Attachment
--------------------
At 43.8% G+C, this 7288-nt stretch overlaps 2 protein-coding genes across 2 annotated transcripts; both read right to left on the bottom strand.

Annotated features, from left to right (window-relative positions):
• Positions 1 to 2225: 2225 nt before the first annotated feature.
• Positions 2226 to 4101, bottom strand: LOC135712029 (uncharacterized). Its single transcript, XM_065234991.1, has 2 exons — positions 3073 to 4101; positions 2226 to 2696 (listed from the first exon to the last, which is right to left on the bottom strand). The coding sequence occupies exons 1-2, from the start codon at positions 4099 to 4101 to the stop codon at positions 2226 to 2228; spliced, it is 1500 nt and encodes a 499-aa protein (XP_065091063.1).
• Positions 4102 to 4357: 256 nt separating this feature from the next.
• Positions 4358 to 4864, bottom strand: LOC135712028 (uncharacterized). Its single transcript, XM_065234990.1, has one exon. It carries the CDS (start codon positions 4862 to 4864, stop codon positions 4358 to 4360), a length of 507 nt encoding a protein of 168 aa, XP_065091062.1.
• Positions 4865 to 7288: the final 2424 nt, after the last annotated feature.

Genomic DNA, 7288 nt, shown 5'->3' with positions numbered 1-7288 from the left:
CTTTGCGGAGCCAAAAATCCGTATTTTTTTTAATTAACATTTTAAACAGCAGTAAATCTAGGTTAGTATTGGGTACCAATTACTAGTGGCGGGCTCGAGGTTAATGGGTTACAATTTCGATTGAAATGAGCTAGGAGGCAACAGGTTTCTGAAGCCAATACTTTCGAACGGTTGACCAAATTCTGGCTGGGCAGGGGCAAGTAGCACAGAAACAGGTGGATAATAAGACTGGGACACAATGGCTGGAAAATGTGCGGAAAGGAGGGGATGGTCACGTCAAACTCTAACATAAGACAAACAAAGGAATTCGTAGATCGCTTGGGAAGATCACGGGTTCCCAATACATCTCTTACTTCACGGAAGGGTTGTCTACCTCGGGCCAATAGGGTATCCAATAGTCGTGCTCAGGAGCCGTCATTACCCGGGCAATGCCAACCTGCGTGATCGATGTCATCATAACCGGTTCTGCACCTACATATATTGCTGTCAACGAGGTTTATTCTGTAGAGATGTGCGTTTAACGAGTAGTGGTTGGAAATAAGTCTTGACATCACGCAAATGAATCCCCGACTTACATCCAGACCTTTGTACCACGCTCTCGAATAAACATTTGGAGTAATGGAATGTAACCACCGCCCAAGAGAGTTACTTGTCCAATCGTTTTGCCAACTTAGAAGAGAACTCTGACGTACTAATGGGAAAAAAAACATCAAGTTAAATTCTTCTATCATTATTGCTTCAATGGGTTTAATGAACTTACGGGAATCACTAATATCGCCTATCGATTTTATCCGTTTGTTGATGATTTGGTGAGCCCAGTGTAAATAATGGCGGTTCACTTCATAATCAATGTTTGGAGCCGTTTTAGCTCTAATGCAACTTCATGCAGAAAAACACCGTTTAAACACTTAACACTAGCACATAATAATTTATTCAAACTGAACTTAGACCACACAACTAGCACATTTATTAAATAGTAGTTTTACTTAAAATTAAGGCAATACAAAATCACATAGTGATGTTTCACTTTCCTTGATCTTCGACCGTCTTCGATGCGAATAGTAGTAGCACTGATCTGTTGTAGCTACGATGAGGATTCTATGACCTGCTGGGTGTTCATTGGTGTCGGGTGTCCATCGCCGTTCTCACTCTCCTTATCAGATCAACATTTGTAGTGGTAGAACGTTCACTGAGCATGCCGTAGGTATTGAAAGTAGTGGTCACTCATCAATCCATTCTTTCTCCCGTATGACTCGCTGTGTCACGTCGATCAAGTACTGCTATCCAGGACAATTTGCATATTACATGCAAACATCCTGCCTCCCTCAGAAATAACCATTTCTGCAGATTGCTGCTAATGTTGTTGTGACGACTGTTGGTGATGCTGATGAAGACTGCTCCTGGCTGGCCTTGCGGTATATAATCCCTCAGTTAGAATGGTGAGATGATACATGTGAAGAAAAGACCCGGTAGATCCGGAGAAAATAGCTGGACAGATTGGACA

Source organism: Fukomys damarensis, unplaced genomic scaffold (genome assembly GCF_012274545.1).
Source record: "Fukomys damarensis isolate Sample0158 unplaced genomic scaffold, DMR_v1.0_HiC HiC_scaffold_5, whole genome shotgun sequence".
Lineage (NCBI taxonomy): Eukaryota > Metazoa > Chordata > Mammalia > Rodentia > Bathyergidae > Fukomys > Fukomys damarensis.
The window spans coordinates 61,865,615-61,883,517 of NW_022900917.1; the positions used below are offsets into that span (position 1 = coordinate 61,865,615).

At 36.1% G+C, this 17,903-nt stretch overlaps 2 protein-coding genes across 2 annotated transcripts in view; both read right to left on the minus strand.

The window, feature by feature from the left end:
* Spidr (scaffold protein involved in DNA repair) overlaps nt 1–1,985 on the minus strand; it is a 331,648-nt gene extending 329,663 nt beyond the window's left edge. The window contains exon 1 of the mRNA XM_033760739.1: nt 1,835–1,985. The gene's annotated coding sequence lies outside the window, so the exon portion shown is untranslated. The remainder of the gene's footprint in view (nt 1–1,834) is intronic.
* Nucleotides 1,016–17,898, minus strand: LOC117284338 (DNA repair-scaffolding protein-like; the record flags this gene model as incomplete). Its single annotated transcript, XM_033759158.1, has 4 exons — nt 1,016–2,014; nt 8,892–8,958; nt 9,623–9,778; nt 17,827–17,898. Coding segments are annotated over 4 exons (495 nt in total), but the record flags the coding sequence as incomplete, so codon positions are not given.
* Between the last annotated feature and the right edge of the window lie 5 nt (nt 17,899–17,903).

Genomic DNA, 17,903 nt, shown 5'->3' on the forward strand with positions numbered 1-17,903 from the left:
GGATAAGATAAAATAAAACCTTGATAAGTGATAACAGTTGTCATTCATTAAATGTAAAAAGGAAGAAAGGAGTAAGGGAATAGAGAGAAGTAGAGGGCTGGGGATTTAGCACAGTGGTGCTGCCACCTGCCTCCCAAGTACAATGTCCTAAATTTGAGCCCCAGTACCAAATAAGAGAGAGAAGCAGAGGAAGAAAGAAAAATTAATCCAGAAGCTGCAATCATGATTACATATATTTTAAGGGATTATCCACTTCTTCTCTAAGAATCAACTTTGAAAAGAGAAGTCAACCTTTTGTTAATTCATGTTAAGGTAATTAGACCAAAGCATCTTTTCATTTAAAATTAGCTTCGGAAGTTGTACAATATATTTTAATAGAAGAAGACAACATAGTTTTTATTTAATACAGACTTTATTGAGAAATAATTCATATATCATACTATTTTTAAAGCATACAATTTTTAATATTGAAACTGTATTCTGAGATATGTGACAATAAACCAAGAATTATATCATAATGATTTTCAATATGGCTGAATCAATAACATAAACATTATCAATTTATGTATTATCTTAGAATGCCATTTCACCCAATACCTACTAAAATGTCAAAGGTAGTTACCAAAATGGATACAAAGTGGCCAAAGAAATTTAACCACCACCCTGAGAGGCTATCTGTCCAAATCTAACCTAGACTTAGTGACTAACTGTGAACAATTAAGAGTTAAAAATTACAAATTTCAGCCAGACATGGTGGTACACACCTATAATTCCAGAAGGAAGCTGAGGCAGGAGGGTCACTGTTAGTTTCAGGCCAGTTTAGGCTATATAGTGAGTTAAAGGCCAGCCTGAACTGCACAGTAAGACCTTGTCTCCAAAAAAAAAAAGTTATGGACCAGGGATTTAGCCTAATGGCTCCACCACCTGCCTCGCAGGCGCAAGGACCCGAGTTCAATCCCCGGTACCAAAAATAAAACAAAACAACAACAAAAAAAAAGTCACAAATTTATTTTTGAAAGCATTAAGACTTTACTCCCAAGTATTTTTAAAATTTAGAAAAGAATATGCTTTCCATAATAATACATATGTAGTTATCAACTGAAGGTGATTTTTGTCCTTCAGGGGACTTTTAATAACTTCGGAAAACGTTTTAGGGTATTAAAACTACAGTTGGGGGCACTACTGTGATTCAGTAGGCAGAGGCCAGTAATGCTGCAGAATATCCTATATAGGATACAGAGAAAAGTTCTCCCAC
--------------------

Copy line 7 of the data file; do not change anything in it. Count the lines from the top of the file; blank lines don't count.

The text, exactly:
• Positions 4865 to 7288: the final 2424 nt, after the last annotated feature.